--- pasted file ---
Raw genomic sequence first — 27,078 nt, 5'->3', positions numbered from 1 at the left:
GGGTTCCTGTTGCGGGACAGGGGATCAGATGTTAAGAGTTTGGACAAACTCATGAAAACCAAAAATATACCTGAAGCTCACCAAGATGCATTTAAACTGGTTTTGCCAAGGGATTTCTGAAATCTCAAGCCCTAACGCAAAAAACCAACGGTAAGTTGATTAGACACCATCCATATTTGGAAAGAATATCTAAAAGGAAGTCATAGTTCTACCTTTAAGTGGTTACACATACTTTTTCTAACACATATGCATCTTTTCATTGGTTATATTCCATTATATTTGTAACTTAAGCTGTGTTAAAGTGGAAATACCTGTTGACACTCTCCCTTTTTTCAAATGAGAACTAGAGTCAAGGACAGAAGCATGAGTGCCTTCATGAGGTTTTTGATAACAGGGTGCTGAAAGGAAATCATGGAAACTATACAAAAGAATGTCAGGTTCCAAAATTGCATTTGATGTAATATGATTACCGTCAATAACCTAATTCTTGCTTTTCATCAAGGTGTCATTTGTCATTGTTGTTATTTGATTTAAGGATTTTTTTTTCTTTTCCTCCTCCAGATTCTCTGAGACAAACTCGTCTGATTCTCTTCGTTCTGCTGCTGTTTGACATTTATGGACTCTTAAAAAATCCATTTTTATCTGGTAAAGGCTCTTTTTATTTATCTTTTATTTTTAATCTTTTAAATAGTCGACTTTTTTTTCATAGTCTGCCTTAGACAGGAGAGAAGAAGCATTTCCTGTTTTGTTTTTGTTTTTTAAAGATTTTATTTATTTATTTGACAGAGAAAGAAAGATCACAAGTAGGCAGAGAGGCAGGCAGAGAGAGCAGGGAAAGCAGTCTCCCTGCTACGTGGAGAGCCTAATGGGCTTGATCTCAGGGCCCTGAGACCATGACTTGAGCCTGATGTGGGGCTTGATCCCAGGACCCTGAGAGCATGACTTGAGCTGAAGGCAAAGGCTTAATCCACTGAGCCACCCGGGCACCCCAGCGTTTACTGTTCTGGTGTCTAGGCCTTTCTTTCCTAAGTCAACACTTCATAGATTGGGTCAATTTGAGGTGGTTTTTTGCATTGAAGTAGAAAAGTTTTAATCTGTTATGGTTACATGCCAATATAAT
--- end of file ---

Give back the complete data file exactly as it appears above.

Raw genomic sequence first — 27,078 nt, 5'->3', positions numbered from 1 at the left:
GGGTTCCTGTTGCGGGACAGGGGATCAGATGTTAAGAGTTTGGACAAACTCATGAAAACCAAAAATATACCTGAAGCTCACCAAGATGCATTTAAACTGGTTTTGCCAAGGGATTTCTGAAATCTCAAGCCCTAACGCAAAAAACCAACGGTAAGTTGATTAGACACCATCCATATTTGGAAAGAATATCTAAAAGGAAGTCATAGTTCTACCTTTAAGTGGTTACACATACTTTTTCTAACACATATGCATCTTTTCATTGGTTATATTCCATTATATTTGTAACTTAAGCTGTGTTAAAGTGGAAATACCTGTTGACACTCTCCCTTTTTTCAAATGAGAACTAGAGTCAAGGACAGAAGCATGAGTGCCTTCATGAGGTTTTTGATAACAGGGTGCTGAAAGGAAATCATGGAAACTATACAAAAGAATGTCAGGTTCCAAAATTGCATTTGATGTAATATGATTACCGTCAATAACCTAATTCTTGCTTTTCATCAAGGTGTCATTTGTCATTGTTGTTATTTGATTTAAGGATTTTTTTTTCTTTTCCTCCTCCAGATTCTCTGAGACAAACTCGTCTGATTCTCTTCGTTCTGCTGCTGTTTGACATTTATGGACTCTTAAAAAATCCATTTTTATCTGGTAAAGGCTCTTTTTATTTATCTTTTATTTTTAATCTTTTAAATAGTCGACTTTTTTTTCATAGTCTGCCTTAGACAGGAGAGAAGAAGCATTTCCTGTTTTGTTTTTGTTTTTTAAAGATTTTATTTATTTATTTGACAGAGAAAGAAAGATCACAAGTAGGCAGAGAGGCAGGCAGAGAGAGCAGGGAAAGCAGTCTCCCTGCTACGTGGAGAGCCTAATGGGCTTGATCTCAGGGCCCTGAGACCATGACTTGAGCCTGATGTGGGGCTTGATCCCAGGACCCTGAGAGCATGACTTGAGCTGAAGGCAAAGGCTTAATCCACTGAGCCACCCGGGCACCCCAGCGTTTACTGTTCTGGTGTCTAGGCCTTTCTTTCCTAAGTCAACACTTCATAGATTGGGTCAATTTGAGGTGGTTTTTTGCATTGAAGTAGAAAAGTTTTAATCTGTTATGGTTACATGCCAATATAAT